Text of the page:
So voices, they come after a prolonged period of depression, which stems from trauma of some nature. When depression hits from a previous trauma it can seem so confusing, that is normally because of the grounds it has come from, everything was, okay? Then depression came and then eventually then came the voices… (Trauma from nowhere blog coming soon)
Voices can come at any moment, they can tell you that you are unworthy, that nobody cares about you, that you don’t need to be here, that you should die, they can also tell you how to die, they are very scary for the person experiencing them, it has also been linked with psychosis, but please again do not be alarmed as this is a very complex misunderstood subject, you can be of a very well nature and still experience psychosis, understanding it all is key to bettering your mental health and potentially settling the voices.
Voices can be tricky as they are very alarming and they can make us scared and in fear of the other conscious occupying our head, but we need not be afraid, they are figures of our imagination built from trauma, they will not hurt you.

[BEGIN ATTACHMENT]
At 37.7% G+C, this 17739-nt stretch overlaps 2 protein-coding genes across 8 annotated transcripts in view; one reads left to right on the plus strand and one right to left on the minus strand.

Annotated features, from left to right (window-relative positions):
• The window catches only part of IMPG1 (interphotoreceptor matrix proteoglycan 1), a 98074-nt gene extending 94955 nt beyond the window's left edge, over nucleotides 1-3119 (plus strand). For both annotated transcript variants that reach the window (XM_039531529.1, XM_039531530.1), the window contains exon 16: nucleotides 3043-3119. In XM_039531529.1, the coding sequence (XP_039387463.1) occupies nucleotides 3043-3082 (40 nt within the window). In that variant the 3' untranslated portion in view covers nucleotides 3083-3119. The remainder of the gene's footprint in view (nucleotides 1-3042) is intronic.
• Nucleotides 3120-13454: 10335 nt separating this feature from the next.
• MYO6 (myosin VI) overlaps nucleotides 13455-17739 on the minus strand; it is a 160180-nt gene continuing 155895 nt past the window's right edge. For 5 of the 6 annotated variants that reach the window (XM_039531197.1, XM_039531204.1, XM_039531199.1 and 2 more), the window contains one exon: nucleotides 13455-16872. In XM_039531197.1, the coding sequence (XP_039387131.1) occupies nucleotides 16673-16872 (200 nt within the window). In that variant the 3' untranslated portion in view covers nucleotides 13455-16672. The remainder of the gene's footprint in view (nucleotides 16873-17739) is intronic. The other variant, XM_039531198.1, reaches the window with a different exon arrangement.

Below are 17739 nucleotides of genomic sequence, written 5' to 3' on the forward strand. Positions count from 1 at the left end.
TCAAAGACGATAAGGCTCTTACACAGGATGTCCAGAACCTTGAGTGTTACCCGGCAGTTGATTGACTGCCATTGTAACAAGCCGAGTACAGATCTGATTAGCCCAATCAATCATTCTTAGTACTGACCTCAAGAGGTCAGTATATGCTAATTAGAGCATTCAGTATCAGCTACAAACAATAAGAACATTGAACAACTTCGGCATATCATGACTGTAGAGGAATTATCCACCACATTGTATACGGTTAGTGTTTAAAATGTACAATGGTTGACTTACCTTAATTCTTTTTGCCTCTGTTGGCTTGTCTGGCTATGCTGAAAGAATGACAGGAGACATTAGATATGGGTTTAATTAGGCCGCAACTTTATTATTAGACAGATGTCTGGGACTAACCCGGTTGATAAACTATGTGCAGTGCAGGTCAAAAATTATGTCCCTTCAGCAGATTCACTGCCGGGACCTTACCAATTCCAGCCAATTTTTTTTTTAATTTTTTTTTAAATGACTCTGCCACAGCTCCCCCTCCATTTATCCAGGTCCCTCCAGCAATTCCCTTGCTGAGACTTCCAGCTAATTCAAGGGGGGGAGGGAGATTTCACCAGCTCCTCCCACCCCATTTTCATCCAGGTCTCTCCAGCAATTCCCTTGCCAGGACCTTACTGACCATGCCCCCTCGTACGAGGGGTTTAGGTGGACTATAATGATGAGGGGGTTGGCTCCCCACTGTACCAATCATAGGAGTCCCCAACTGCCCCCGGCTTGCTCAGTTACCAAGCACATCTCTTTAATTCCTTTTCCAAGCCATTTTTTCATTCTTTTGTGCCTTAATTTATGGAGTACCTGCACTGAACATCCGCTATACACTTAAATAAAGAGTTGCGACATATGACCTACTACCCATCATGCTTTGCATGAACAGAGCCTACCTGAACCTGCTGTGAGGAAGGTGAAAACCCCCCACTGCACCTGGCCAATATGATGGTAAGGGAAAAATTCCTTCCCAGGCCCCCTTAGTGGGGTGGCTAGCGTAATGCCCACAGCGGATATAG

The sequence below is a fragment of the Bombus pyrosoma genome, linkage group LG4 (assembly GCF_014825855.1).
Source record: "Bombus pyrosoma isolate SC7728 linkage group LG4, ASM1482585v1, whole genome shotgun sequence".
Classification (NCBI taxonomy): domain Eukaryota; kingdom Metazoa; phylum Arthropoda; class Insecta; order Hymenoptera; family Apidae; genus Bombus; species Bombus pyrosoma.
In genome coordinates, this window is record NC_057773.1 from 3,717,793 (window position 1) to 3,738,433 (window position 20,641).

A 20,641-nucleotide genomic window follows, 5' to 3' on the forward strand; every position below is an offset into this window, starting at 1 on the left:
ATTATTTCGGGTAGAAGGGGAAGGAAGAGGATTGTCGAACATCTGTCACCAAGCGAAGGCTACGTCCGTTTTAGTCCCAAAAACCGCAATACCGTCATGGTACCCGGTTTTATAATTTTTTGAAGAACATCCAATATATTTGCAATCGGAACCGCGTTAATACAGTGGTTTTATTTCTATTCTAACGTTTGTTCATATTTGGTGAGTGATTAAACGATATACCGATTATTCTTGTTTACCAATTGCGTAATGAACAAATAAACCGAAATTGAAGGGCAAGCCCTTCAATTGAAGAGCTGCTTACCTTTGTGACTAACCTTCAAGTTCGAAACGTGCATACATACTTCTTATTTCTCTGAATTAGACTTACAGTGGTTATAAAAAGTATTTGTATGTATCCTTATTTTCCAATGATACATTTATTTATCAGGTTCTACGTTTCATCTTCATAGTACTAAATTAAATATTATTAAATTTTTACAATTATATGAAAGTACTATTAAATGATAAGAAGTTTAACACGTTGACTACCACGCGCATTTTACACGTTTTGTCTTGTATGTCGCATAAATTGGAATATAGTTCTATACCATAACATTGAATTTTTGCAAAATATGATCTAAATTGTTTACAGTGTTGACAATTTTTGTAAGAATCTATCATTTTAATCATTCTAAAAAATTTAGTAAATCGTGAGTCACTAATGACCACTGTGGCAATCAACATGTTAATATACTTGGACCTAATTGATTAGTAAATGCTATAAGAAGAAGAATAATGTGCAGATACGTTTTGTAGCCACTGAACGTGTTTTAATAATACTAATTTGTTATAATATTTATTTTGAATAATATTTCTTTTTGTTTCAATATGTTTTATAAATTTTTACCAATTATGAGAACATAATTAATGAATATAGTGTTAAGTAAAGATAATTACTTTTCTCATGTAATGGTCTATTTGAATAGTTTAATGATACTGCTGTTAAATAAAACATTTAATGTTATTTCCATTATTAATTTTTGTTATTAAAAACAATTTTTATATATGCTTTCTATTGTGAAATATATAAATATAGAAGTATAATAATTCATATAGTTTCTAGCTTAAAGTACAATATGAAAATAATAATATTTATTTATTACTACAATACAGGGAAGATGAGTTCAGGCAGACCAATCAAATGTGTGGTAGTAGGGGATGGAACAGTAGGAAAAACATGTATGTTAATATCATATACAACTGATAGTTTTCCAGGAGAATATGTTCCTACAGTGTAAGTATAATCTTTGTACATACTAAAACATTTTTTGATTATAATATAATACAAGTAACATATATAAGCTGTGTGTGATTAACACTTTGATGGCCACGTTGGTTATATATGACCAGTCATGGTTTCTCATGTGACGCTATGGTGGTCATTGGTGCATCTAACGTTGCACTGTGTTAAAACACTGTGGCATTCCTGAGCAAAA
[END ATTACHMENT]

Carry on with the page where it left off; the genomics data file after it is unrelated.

We need to understand them rather than fight them, when we begin fighting against them we can then start a subconscious battle in our head that will then make us further unsettled as neither you or the voices quieten… You need to accept the voices, tell them ‘no its okay’ peacefully, this is so important that you stay at peace with them, if you need help with this please reach out to SAPUK, we have worked with many within this capacity.
Below is referenced from mind.org.uk;
What’s it like to hear voices?